Inspirational celebrities affected by Parkinson’s disease

Posted on Sep 25, 2013 | 0 comments


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celebrities affected by Parkinson’s disease

Being diagnosed with Parkinson’s disease doesn’t mean that your life is over. These inspirational celebrities have gone on to write books, record music, earn doctorates, and even negotiate with terrorists after their diagnosis.

When you face a diagnosis of Parkinson’s Disease you have two choices. You can let it get you down, or you can stick out your chin and decide that you’re not going to let it get in the way of living your life to the fullest.

Let’s face it: you’re going to have some bad days. Everybody does. But there’s no reason to make every day miserable, as you’ve got a long life ahead of you with plenty more opportunities to laugh, love, and enjoy the moment. Modern treatments mean that people with Parkinson’s disease have a normal life expectancy, and with the right health insurance quotes you can make sure that you get the treatment you need when you need it.

With Billy Connolly having recently been diagnosed with Parkinson’s, we take a look other celebrities who have suffered with the disease. Although they had to change their lifestyles to accommodate their new limits, they didn’t let Parkinson’s stop them from going out and making a difference: whether that was continuing their careers, or getting involved in international politics.

Muhammed Ali

When former world champion boxer Muhammed Ali retired in 1981, he had no idea that the real fight of his life was about to begin. In 1984 he was diagnosed with Parkinson’s disease. Despite this life changing moment, he proved that it takes more than a diagnosis to keep a good man down. He participated as a guest referee at the first Wrestlemania event, launched the US Constitution’s 200th birthday celebrations, published an autobiography, and even met with Saddam Hussein during the Gulf War to negotiate the release of 15 American hostages. More than 20 years after his initial diagnosis he was still active in the public eye, taking a transatlantic flight to Ireland in 2009, and attending the London Olympic opening ceremony in 2012.

Michael J. Fox

Michael J. Fox was diagnosed with Parkinson’s in 1991, but kept it to himself until 1999 when he announced it to the public. Since then he has been working hard to find a cure, setting up a charity the Michael J. Fox Foundation which gained him an honorary doctorate in medicine from a Swedish university and an honorary Doctor of Laws degree from the Justice Institute of British Columbia. In 2007 Time Magazine named him as one of the 100 people “whose power, talent, or moral example is transforming the world.” As well as being a vocal spokesperson for Parkinson’s research, Fox has also kept his creative side active: penning three books and taking on plenty of voiceover work. He has also made cameos in popular TV shows, with a particularly tear-jerking turn as a doctor with OCD in the sitcom Scrubs.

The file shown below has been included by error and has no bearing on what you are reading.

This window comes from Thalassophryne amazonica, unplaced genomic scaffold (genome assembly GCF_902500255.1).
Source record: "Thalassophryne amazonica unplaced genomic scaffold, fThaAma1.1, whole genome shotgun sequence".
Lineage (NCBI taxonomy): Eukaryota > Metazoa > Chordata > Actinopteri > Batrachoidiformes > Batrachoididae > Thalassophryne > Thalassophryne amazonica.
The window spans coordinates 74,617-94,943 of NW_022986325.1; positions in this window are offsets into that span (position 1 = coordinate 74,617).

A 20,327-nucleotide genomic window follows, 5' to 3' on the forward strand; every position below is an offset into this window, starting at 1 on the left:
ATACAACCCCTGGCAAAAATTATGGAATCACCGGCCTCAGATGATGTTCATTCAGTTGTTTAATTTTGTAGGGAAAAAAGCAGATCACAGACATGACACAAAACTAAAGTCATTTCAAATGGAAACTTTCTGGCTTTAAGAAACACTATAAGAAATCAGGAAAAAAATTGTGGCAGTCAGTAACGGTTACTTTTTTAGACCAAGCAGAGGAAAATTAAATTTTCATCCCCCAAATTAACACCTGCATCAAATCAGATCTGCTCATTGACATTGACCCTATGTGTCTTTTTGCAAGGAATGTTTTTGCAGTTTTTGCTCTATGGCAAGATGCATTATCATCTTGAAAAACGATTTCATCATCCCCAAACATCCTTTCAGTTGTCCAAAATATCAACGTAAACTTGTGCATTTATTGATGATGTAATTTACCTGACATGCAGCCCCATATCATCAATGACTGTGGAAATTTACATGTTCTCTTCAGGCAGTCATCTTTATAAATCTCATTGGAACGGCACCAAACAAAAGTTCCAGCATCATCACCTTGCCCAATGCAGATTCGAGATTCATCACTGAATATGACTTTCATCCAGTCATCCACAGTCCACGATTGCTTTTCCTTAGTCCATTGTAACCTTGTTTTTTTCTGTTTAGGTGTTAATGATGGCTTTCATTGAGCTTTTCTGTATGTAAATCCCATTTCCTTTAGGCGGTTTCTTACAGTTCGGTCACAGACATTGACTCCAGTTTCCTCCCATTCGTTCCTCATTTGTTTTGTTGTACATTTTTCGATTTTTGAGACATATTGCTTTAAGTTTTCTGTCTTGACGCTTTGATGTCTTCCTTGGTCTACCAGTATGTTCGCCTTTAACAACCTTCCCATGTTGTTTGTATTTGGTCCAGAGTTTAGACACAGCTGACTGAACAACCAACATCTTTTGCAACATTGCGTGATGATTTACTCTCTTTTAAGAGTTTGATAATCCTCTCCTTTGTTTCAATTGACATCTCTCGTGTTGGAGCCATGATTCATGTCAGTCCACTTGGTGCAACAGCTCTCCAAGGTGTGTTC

Johnny Cash

The Man in Black is considered to be one of the most influential musicians of the 20th Century. In 1997 he was diagnosed with a form of Parkinson’s disease, which meant he had to stop touring. It didn’t stop him from creating music. His response to the diagnosis involved writing and recording two sombre albums, American III: Solitary Man and American IV: The Man Comes Around.

He covered the song Hurt, which was far better received than the original Nine Inch Nails version. The video was considered to be his epitaph, and Time Magazine named it in their list of the 30 All-Time Best Music Videos. In the last four months of his life, Cash recorded a whopping 60 songs and performed a few surprise shows in Bristol, Virginia.

Charles M. Schulz

The artist behind the famous Peanuts comic strip didn’t let his form of Parkinson’s get in the way of creating some of the world’s best loved cartoon characters: Charlie Brown and Snoopy.

Although he complained in the ‘80s that “”sometimes my hand shakes so much I have to hold my wrist to draw”, Schulz didn’t retire from drawing until 1999. Even then, he retired reluctantly due to suffering several strokes and undergoing chemotherapy for his colon cancer. The comic strip ran for almost fifty years, and in that time Schulz only took one break: a five week trip to celebrate his 75th birthday in 1997. Now that’s dedication.

Robert Gordon (71 Posts)

Robert Gordon is the editor of medical-directions.com, a health fanatic and avid Kayaker. He spends most of his time reading medical blogs and searching for new content to engage his readership.


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